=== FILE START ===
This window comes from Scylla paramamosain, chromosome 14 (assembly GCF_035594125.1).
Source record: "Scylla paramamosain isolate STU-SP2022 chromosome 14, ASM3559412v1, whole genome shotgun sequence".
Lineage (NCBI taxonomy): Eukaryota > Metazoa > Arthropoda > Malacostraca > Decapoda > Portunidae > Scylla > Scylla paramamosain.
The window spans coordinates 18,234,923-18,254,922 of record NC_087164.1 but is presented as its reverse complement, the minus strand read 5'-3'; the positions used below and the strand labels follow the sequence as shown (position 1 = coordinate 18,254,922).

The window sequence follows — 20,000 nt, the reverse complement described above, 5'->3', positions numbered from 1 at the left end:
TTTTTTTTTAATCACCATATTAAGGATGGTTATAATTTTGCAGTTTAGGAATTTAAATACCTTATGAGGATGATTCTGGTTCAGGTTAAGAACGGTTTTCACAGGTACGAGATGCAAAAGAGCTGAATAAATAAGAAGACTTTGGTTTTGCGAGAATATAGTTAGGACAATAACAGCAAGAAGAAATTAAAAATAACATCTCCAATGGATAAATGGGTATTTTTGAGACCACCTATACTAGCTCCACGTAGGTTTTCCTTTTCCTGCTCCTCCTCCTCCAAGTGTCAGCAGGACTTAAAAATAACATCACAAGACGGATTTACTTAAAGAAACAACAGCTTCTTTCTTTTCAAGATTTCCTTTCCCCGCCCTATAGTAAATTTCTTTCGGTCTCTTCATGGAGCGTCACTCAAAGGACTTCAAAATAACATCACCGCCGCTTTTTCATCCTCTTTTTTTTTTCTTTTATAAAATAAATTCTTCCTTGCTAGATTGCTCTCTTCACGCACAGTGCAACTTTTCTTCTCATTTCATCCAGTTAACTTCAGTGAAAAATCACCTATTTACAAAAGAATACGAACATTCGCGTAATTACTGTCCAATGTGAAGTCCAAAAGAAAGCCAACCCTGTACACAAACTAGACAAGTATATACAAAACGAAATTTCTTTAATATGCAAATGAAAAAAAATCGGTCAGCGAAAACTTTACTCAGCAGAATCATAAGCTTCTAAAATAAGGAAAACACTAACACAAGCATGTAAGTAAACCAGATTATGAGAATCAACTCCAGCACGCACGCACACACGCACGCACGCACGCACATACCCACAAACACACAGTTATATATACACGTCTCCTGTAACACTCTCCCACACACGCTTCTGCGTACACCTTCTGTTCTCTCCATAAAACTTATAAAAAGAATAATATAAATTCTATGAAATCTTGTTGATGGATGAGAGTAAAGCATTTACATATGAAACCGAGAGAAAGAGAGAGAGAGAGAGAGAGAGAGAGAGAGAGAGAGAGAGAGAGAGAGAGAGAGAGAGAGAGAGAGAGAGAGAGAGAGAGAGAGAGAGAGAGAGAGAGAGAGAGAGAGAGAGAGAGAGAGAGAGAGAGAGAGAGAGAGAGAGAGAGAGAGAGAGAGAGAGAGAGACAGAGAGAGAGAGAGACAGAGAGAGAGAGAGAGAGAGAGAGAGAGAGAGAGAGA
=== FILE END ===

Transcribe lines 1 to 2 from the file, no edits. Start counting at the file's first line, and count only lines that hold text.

This window comes from Scylla paramamosain, chromosome 14 (assembly GCF_035594125.1).
Source record: "Scylla paramamosain isolate STU-SP2022 chromosome 14, ASM3559412v1, whole genome shotgun sequence".